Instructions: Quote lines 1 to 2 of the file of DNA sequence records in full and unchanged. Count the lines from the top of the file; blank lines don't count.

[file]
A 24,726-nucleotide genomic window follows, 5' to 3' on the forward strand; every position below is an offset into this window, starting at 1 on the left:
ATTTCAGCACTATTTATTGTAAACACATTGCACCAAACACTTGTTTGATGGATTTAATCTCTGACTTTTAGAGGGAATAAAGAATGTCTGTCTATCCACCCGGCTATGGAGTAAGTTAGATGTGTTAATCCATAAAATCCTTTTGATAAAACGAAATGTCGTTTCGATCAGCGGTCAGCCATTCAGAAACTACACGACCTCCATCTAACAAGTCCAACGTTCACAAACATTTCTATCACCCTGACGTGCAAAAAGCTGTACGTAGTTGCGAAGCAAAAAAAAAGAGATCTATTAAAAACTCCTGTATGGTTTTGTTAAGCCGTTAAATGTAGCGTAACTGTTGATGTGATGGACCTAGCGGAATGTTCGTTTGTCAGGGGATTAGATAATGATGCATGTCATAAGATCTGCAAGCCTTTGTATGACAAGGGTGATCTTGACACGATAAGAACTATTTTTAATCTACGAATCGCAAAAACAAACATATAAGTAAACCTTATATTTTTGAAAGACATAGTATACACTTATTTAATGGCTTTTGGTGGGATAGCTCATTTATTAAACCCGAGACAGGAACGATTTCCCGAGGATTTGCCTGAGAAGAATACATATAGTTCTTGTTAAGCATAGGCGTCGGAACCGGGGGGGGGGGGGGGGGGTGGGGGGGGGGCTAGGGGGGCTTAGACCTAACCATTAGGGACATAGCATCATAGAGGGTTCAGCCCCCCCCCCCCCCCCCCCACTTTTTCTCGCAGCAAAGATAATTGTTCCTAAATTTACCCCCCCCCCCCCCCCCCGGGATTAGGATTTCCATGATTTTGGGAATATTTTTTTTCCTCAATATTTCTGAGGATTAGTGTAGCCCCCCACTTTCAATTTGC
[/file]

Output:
A 24,726-nucleotide genomic window follows, 5' to 3' on the forward strand; every position below is an offset into this window, starting at 1 on the left:
ATTTCAGCACTATTTATTGTAAACACATTGCACCAAACACTTGTTTGATGGATTTAATCTCTGACTTTTAGAGGGAATAAAGAATGTCTGTCTATCCACCCGGCTATGGAGTAAGTTAGATGTGTTAATCCATAAAATCCTTTTGATAAAACGAAATGTCGTTTCGATCAGCGGTCAGCCATTCAGAAACTACACGACCTCCATCTAACAAGTCCAACGTTCACAAACATTTCTATCACCCTGACGTGCAAAAAGCTGTACGTAGTTGCGAAGCAAAAAAAAAGAGATCTATTAAAAACTCCTGTATGGTTTTGTTAAGCCGTTAAATGTAGCGTAACTGTTGATGTGATGGACCTAGCGGAATGTTCGTTTGTCAGGGGATTAGATAATGATGCATGTCATAAGATCTGCAAGCCTTTGTATGACAAGGGTGATCTTGACACGATAAGAACTATTTTTAATCTACGAATCGCAAAAACAAACATATAAGTAAACCTTATATTTTTGAAAGACATAGTATACACTTATTTAATGGCTTTTGGTGGGATAGCTCATTTATTAAACCCGAGACAGGAACGATTTCCCGAGGATTTGCCTGAGAAGAATACATATAGTTCTTGTTAAGCATAGGCGTCGGAACCGGGGGGGGGGGGGGGGGGTGGGGGGGGGGCTAGGGGGGCTTAGACCTAACCATTAGGGACATAGCATCATAGAGGGTTCAGCCCCCCCCCCCCCCCCCCCACTTTTTCTCGCAGCAAAGATAATTGTTCCTAAATTTACCCCCCCCCCCCCCCCCCGGGATTAGGATTTCCATGATTTTGGGAATATTTTTTTTCCTCAATATTTCTGAGGATTAGTGTAGCCCCCCACTTTCAATTTGC